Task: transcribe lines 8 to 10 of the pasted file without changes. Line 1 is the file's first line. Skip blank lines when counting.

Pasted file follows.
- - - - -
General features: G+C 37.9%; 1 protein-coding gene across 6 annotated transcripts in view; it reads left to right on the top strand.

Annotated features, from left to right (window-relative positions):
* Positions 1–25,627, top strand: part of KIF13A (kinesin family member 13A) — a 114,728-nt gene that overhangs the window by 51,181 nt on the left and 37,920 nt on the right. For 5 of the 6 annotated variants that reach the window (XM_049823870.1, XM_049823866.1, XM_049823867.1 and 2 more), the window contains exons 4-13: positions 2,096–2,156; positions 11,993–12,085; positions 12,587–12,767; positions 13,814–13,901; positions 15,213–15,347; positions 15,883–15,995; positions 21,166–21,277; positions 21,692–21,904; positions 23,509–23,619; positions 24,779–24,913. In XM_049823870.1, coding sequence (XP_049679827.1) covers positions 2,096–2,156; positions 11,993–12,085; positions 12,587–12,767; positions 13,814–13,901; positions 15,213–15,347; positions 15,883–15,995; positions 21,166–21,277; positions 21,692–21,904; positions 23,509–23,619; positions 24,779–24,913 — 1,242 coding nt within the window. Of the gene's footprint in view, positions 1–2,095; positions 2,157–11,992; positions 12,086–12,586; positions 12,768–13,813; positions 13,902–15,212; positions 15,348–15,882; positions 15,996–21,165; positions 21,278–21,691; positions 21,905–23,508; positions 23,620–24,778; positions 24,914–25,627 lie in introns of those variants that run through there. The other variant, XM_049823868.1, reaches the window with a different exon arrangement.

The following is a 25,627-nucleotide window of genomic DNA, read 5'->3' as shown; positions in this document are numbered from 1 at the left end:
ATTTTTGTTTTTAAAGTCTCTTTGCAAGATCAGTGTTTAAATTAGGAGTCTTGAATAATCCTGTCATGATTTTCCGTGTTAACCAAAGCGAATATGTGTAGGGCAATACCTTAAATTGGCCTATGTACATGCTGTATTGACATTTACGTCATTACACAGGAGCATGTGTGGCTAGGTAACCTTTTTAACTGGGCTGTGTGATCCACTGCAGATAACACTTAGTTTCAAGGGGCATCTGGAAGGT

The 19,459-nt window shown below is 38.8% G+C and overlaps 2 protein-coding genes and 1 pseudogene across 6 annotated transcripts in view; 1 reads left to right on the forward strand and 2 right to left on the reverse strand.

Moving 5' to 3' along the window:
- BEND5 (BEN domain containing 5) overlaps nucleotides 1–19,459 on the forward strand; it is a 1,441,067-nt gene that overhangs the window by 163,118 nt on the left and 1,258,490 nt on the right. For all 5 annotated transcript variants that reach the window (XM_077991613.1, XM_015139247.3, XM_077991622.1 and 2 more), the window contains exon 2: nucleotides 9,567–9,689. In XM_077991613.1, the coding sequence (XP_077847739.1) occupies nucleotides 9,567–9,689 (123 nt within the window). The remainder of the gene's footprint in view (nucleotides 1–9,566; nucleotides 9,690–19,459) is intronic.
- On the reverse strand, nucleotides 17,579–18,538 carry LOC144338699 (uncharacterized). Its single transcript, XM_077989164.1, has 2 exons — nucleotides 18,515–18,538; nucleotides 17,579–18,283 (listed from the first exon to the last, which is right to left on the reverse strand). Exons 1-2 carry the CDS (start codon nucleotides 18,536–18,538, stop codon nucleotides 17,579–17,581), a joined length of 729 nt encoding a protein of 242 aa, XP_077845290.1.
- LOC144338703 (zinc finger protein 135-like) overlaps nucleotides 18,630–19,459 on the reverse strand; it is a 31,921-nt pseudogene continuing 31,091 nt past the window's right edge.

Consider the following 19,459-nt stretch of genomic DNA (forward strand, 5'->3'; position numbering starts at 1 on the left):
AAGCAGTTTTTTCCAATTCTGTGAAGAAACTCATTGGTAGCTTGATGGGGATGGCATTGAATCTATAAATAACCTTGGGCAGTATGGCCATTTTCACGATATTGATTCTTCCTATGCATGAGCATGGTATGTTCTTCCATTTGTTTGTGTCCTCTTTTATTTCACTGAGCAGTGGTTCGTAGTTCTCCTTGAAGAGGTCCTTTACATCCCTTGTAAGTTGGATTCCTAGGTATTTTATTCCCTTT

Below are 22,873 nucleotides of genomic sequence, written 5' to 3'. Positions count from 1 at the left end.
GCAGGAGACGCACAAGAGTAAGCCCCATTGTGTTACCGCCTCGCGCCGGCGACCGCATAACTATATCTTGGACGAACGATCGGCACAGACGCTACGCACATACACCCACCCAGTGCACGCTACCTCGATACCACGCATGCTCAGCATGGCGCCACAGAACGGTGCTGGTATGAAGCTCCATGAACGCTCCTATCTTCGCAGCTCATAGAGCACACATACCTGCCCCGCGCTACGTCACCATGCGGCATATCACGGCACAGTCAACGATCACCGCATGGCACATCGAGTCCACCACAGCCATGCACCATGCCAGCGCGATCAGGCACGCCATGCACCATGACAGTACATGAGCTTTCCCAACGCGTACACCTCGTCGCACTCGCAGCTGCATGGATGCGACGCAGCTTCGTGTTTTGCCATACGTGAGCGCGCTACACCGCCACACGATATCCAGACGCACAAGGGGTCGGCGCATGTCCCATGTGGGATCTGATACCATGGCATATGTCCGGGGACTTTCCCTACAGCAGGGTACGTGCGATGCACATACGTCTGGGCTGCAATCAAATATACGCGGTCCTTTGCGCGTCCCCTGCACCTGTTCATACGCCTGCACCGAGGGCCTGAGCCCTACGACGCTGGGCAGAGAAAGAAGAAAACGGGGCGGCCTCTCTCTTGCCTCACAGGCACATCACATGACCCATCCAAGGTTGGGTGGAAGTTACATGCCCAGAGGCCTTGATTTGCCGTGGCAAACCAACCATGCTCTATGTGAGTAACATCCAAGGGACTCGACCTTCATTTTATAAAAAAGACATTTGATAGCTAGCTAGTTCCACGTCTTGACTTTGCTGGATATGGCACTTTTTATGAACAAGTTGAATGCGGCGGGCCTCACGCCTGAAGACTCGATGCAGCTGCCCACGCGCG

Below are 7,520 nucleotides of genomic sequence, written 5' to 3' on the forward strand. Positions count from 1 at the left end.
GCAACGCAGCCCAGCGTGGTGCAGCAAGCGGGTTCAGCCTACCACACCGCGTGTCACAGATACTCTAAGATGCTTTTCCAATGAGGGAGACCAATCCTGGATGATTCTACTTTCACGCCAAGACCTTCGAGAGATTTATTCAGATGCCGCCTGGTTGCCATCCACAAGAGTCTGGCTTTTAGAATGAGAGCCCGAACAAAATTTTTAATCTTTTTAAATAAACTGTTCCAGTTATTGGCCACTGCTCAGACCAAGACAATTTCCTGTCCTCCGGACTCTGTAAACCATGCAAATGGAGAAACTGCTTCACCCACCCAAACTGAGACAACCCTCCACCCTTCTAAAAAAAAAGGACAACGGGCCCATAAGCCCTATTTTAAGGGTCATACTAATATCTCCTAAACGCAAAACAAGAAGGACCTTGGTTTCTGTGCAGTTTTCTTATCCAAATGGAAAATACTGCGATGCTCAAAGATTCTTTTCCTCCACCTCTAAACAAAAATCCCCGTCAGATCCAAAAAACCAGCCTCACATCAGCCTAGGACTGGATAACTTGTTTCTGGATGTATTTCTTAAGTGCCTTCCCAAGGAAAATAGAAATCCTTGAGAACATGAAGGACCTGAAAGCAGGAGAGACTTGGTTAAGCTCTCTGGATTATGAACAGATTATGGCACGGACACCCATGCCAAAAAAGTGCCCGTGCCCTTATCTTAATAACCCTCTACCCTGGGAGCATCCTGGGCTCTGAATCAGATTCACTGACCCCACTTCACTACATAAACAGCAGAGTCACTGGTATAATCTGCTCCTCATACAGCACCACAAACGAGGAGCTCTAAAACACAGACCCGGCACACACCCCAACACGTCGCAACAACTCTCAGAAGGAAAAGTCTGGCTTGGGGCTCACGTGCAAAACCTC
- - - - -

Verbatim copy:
- BEND5 (BEN domain containing 5) overlaps nucleotides 1–19,459 on the forward strand; it is a 1,441,067-nt gene that overhangs the window by 163,118 nt on the left and 1,258,490 nt on the right. For all 5 annotated transcript variants that reach the window (XM_077991613.1, XM_015139247.3, XM_077991622.1 and 2 more), the window contains exon 2: nucleotides 9,567–9,689. In XM_077991613.1, the coding sequence (XP_077847739.1) occupies nucleotides 9,567–9,689 (123 nt within the window). The remainder of the gene's footprint in view (nucleotides 1–9,566; nucleotides 9,690–19,459) is intronic.
- On the reverse strand, nucleotides 17,579–18,538 carry LOC144338699 (uncharacterized). Its single transcript, XM_077989164.1, has 2 exons — nucleotides 18,515–18,538; nucleotides 17,579–18,283 (listed from the first exon to the last, which is right to left on the reverse strand). Exons 1-2 carry the CDS (start codon nucleotides 18,536–18,538, stop codon nucleotides 17,579–17,581), a joined length of 729 nt encoding a protein of 242 aa, XP_077845290.1.
- LOC144338703 (zinc finger protein 135-like) overlaps nucleotides 18,630–19,459 on the reverse strand; it is a 31,921-nt pseudogene continuing 31,091 nt past the window's right edge.